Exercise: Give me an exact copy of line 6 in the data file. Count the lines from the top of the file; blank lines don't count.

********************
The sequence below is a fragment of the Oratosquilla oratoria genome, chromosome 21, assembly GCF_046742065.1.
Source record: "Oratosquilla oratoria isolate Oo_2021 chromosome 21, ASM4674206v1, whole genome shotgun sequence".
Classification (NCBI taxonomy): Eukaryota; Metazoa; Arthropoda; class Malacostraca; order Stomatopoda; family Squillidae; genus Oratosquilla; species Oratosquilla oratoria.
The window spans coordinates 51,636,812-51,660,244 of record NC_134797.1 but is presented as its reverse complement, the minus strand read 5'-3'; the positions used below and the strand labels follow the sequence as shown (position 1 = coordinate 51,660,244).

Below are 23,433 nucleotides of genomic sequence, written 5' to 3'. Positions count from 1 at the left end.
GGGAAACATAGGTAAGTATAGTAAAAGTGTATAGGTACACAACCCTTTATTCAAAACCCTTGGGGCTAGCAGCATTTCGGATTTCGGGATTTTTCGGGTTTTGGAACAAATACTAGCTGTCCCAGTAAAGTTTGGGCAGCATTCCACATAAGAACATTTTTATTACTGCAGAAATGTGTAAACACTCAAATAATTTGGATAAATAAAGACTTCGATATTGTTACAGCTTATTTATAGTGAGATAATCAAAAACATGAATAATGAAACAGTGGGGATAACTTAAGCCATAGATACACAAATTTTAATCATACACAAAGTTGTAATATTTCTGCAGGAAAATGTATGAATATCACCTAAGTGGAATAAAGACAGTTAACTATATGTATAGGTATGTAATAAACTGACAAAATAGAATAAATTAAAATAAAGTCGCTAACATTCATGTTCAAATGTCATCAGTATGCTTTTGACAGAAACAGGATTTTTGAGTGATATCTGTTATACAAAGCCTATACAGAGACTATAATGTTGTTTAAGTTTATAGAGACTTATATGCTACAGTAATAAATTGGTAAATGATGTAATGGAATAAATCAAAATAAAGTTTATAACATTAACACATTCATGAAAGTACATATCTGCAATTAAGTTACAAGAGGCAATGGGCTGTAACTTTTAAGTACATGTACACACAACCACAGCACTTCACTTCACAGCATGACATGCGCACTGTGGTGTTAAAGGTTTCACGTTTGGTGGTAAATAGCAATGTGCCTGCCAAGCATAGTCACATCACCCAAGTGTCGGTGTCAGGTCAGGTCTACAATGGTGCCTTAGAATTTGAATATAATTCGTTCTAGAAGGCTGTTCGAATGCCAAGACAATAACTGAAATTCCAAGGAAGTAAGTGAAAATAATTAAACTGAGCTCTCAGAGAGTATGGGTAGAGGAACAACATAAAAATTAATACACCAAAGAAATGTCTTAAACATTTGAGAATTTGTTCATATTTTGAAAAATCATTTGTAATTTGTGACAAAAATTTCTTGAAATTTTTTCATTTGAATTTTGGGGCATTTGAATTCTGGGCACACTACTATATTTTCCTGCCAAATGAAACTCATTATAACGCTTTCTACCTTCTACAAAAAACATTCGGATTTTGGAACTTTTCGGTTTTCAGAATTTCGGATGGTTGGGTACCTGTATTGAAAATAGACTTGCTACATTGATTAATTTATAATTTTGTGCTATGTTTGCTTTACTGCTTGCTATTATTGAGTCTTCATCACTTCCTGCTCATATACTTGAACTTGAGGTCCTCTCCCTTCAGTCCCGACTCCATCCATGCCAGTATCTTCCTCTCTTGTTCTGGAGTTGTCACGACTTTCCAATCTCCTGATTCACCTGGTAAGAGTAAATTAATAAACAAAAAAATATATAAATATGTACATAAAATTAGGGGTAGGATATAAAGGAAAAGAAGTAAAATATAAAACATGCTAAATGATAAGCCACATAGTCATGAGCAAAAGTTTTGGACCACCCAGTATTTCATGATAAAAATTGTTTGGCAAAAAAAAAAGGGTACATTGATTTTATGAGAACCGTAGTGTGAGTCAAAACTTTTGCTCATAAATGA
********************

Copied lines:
GGGAAACATAGGTAAGTATAGTAAAAGTGTATAGGTACACAACCCTTTATTCAAAACCCTTGGGGCTAGCAGCATTTCGGATTTCGGGATTTTTCGGGTTTTGGAACAAATACTAGCTGTCCCAGTAAAGTTTGGGCAGCATTCCACATAAGAACATTTTTATTACTGCAGAAATGTGTAAACACTCAAATAATTTGGATAAATAAAGACTTCGATATTGTTACAGCTTATTTATAGTGAGATAATCAAAAACATGAATAATGAAACAGTGGGGATAACTTAAGCCATAGATACACAAATTTTAATCATACACAAAGTTGTAATATTTCTGCAGGAAAATGTATGAATATCACCTAAGTGGAATAAAGACAGTTAACTATATGTATAGGTATGTAATAAACTGACAAAATAGAATAAATTAAAATAAAGTCGCTAACATTCATGTTCAAATGTCATCAGTATGCTTTTGACAGAAACAGGATTTTTGAGTGATATCTGTTATACAAAGCCTATACAGAGACTATAATGTTGTTTAAGTTTATAGAGACTTATATGCTACAGTAATAAATTGGTAAATGATGTAATGGAATAAATCAAAATAAAGTTTATAACATTAACACATTCATGAAAGTACATATCTGCAATTAAGTTACAAGAGGCAATGGGCTGTAACTTTTAAGTACATGTACACACAACCACAGCACTTCACTTCACAGCATGACATGCGCACTGTGGTGTTAAAGGTTTCACGTTTGGTGGTAAATAGCAATGTGCCTGCCAAGCATAGTCACATCACCCAAGTGTCGGTGTCAGGTCAGGTCTACAATGGTGCCTTAGAATTTGAATATAATTCGTTCTAGAAGGCTGTTCGAATGCCAAGACAATAACTGAAATTCCAAGGAAGTAAGTGAAAATAATTAAACTGAGCTCTCAGAGAGTATGGGTAGAGGAACAACATAAAAATTAATACACCAAAGAAATGTCTTAAACATTTGAGAATTTGTTCATATTTTGAAAAATCATTTGTAATTTGTGACAAAAATTTCTTGAAATTTTTTCATTTGAATTTTGGGGCATTTGAATTCTGGGCACACTACTATATTTTCCTGCCAAATGAAACTCATTATAACGCTTTCTACCTTCTACAAAAAACATTCGGATTTTGGAACTTTTCGGTTTTCAGAATTTCGGATGGTTGGGTACCTGTATTGAAAATAGACTTGCTACATTGATTAATTTATAATTTTGTGCTATGTTTGCTTTACTGCTTGCTATTATTGAGTCTTCATCACTTCCTGCTCATATACTTGAACTTGAGGTCCTCTCCCTTCAGTCCCGACTCCATCCATGCCAGTATCTTCCTCTCTTGTTCTGGAGTTGTCACGACTTTCCAATCTCCTGATTCACCTGGTAAGAGTAAATTAATAAACAAAAAAATATATAAATATGTACATAAAATTAGGGGTAGGATATAAAGGAAAAGAAGTAAAATATAAAACATGCTAAATGATAAGCCACATAGTCATGAGCAAAAGTTTTGGACCACCCAGTATTTCATGATAAAAATTGTTTGGCAAAAAAAAAAGGGTACATTGATTTTATGAGAACCGTAGTGTGAGTCAAAACTTTTGCTCATAAATGA